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**Find the average distance between 2 points on a square**

This is another excellent mathematical puzzle from the MindYourDecisions youtube channel. I like to try these without looking at the answer – and then to see how far I get. This one is pretty difficult (and the actual solution exceptionally difficult!) The problem is to take a square and randomly choose 2 points somewhere inside. If you calculate the distance between the 2 points, then do this trial approaching an infinite number of times what will the average distance be? Here is what I did.

**Simplify the situation: 1×1 square**

This is one of the most important strategies in tackling difficult maths problems. You simplify in order to gain an understanding of the underlying problem and possibly either develop strategies or notice patterns. So, I started with a unit square and only considered the vertices. We can then list all the possible lengths:

We can then find the average length by simply doing:

**2×2 square**

We can then follow the same method for a 2×2 square. This gives:

Which gives an average of:

**Back to a 1×1 square**

Now, we can imagine that we have a 1 x 1 square with dots at every 0.5. This is simply a scaled version of the 2×2 square, so we can divide our answer by 2 to give:

**3×3 square**

Following the same method we have:

This gives an average of:

and if we imagine a 1×1 square with dots at every 1/3. This is simply a scaled version of the 3×3 square, so we can divide our answer by 3 to give:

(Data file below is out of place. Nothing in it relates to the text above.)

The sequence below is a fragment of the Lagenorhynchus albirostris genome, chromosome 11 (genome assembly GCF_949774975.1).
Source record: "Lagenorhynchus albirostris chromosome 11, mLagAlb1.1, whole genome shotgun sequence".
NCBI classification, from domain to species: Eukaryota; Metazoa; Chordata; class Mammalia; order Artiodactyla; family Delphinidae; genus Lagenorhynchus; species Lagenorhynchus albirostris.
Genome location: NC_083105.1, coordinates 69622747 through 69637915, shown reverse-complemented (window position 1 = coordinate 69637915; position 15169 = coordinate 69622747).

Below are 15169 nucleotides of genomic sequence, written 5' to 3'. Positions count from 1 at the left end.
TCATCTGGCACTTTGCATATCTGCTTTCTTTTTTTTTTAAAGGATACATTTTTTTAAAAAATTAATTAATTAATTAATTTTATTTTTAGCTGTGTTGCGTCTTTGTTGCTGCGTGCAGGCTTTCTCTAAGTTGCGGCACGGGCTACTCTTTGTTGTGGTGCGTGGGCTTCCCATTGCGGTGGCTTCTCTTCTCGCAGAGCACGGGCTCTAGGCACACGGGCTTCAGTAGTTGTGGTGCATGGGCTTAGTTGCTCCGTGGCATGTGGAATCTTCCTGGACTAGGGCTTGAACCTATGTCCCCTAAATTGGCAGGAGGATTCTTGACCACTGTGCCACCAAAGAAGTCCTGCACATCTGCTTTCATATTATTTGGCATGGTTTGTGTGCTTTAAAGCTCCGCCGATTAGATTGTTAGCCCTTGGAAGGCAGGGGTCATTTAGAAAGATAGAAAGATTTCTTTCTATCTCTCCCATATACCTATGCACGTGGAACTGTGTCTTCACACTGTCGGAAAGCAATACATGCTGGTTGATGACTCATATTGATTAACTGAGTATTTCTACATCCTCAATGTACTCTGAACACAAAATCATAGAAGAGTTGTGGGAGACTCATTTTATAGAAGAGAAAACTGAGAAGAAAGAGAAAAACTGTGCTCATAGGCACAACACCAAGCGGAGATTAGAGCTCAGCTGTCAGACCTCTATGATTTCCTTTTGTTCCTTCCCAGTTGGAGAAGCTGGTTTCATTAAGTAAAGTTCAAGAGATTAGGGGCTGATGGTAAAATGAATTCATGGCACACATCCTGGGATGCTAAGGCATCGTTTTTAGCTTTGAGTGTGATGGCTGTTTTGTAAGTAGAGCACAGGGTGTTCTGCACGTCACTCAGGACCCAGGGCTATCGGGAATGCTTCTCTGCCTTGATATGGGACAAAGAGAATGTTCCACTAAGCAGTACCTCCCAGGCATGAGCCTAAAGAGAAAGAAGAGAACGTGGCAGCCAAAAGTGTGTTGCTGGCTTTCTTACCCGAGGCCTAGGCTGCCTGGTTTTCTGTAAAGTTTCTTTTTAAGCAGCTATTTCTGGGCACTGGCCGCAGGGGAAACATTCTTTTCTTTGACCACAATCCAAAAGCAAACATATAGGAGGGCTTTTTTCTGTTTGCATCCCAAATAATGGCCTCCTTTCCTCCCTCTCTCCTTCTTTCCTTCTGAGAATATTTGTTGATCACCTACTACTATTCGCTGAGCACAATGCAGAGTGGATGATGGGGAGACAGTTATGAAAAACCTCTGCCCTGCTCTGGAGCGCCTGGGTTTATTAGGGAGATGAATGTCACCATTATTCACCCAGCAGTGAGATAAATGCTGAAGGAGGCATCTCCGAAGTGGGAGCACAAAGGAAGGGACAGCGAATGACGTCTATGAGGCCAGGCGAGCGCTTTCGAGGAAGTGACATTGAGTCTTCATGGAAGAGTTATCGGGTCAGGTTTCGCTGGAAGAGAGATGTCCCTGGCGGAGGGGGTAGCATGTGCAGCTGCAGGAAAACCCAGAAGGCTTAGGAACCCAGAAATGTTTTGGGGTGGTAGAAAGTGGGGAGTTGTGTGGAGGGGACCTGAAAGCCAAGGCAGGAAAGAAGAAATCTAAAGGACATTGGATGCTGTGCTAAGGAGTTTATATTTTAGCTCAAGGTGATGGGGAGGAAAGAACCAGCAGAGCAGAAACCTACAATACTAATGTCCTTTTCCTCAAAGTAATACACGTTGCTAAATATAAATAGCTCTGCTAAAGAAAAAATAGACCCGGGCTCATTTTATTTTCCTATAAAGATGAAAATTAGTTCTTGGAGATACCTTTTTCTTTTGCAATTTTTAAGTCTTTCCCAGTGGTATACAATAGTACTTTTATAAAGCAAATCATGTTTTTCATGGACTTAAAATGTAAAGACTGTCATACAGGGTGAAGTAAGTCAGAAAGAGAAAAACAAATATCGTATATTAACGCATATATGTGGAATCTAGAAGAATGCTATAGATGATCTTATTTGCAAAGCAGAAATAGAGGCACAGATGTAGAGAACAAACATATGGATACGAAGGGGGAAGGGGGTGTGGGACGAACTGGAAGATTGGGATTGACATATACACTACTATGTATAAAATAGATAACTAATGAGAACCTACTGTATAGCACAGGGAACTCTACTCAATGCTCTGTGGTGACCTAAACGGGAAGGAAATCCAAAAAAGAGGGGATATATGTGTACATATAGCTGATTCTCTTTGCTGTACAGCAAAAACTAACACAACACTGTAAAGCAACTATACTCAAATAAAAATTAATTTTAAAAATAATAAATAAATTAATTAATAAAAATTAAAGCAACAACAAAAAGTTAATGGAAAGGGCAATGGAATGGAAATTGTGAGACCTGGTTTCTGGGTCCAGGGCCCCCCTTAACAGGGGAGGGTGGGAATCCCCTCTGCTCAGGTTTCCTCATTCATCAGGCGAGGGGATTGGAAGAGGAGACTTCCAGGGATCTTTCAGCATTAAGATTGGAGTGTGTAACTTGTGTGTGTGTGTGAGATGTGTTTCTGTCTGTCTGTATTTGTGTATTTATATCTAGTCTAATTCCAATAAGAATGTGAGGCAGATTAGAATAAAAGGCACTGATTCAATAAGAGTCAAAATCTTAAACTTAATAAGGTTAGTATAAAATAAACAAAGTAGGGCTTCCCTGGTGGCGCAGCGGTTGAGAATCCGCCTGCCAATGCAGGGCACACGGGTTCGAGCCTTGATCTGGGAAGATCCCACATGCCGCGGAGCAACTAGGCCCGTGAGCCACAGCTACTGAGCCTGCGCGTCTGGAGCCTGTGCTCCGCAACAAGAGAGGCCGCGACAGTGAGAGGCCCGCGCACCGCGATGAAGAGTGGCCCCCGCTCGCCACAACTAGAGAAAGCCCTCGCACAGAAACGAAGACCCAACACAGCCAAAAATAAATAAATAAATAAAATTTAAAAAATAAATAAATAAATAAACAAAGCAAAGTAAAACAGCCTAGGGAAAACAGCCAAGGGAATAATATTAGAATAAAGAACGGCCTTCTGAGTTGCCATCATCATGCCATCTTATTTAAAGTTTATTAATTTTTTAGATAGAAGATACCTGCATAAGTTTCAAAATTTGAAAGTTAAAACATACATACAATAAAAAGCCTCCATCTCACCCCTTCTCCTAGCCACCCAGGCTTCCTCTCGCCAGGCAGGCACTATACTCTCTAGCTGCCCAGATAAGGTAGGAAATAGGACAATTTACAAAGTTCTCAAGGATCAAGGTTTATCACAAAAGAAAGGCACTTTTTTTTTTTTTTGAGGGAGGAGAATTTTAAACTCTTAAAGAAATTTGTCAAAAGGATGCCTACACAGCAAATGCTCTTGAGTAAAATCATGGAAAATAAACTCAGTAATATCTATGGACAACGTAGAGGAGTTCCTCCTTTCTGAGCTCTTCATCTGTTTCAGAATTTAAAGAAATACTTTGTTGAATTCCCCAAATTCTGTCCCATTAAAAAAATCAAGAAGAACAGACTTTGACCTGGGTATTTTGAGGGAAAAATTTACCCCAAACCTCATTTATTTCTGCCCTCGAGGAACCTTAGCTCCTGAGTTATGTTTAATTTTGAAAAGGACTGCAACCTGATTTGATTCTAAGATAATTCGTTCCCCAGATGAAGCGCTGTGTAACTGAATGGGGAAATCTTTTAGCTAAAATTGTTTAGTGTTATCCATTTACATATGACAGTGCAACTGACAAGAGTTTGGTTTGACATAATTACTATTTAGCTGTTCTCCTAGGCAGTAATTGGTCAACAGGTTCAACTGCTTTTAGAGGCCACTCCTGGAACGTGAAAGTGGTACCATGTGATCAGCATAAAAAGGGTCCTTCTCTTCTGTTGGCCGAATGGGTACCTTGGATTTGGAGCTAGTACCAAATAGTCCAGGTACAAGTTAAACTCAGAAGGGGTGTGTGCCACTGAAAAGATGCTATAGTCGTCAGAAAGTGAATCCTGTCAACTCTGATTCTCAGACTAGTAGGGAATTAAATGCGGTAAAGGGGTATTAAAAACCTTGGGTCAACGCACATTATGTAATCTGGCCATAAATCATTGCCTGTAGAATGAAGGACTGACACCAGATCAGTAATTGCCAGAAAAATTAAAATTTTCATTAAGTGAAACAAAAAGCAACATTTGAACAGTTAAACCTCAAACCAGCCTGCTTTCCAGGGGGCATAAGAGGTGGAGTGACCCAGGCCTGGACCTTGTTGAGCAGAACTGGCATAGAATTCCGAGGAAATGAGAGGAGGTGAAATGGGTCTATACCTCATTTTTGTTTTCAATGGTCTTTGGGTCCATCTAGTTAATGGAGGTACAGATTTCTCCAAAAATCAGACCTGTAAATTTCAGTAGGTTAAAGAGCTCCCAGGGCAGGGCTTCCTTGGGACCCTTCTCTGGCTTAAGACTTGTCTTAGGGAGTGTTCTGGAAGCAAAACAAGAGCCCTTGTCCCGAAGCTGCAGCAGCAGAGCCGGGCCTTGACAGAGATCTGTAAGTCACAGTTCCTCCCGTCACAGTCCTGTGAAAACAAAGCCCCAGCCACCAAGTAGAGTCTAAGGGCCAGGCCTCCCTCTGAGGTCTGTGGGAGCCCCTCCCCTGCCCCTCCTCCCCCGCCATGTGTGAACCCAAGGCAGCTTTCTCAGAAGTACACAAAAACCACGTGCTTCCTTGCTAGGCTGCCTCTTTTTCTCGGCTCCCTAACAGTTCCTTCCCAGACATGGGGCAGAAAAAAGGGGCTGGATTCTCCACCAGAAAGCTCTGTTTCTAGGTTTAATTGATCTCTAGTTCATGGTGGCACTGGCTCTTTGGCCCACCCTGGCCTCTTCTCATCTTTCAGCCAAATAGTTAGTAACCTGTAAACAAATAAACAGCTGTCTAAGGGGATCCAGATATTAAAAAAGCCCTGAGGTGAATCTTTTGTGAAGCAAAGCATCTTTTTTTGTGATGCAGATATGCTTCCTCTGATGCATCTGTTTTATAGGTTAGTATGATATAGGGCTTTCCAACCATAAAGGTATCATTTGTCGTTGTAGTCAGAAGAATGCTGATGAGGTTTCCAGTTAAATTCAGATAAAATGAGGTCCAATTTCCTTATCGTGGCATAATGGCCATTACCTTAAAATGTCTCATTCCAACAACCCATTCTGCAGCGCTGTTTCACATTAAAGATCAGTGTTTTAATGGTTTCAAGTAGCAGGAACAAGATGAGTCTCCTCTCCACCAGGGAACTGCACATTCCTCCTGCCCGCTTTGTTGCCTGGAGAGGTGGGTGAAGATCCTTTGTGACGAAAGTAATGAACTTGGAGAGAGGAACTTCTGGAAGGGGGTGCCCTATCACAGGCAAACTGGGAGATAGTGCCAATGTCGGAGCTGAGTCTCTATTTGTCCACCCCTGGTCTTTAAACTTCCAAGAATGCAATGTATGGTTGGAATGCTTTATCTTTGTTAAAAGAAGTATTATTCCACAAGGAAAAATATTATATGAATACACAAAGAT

We can then investigate what happens as we consider more and more dots inside our 1×1 square. When we have considered an infinite number then we will have our average distance – so we are looking the limit to infinity. This suggests using a graph. First I calculated a few more terms in the sequence:

Then I plotted this on Desmos. The points looked like they fit either an exponential or a reciprocal function – both which have asymptotes, so I tried both. The reciprocal function fit with an R squared value of 1. This is a perfect fit so I will use that.

This was plotted using the regression line:

And we can find the equation of the horizontal asymptote by seeing what happens when x approaches infinity. This will give a/c. Using the values provided by Desmos’ regression I got 0.515004887. Because I have been using approximate answers throughout I’ll take this as 0.52 (2sf). **Therefore I predict that the average distance between 2 points in a 1×1 square will be approximately 0.52**. And more generally, the average distance in an n x n square will be 0.52(n). This is somewhat surprising as a result – it’s not obvious why it would be a little over half the distance from 0 to 1.

**Brute forcing using Python**